Irish moss (Chondrus crispus) is a small seaplant that looms large in the make-up of many of our favourite foods and useful products. When we consume ice cream, chocolate milk, salad dressings, beer, or use insect sprays, water-based paints, shampoos, toothpaste or cosmetics, we are almost certain to be using carrageenan, a starch-like, non-caloric substance extracted from Irish moss. Irish moss is a perennial plant with many branches near the top. It ranges in colour from yellowish green to brown to reddish purple, and grows attached to rocks to heights of three to seven inches. It is found from the low tide mark to approximately 30 feet of water.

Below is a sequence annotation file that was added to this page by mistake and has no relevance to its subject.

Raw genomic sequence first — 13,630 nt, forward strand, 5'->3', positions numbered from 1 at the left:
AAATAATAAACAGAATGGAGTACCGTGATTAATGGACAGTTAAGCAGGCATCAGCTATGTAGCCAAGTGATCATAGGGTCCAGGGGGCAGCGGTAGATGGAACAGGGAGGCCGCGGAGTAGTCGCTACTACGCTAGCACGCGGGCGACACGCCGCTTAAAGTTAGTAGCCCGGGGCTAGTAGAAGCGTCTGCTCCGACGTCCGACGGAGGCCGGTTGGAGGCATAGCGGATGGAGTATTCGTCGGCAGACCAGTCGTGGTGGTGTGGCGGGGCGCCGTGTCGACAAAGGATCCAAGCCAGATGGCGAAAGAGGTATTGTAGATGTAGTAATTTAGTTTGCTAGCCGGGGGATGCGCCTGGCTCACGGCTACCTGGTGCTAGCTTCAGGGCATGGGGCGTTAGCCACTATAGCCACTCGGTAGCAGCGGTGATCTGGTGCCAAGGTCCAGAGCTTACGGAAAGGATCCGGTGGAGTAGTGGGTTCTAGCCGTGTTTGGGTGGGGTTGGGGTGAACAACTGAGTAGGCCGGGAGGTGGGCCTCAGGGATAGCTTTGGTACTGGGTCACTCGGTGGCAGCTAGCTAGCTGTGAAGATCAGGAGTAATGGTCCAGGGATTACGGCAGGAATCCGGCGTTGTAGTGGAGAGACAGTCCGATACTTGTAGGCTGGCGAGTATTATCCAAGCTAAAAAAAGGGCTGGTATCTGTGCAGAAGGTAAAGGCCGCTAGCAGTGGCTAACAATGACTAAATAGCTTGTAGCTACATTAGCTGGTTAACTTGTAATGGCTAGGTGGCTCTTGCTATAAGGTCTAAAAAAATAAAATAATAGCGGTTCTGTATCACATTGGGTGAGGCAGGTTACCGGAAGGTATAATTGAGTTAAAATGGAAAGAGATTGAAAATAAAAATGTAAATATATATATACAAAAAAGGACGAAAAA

There are two methods of harvest: by drag rakes or by gathering storm-tossed moss along the shoreline. The harvest is taken by drag rakes towed behind boats. Large quantities of Irish moss, sometimes mixed with Furcellaria, are washed ashore during gale force winds. This storm-tossed moss can be gathered either by picking it up from the shore or scooping it from the tidal wash with handrakes or with baskets towed by horses. Prince Edward Island has a long established history of seaplant harvest. On Prince Edward Island, the industry is centred on the western shore of Prince County, where the largest production of Irish moss is harvested and local buyers have drying and packaging plants.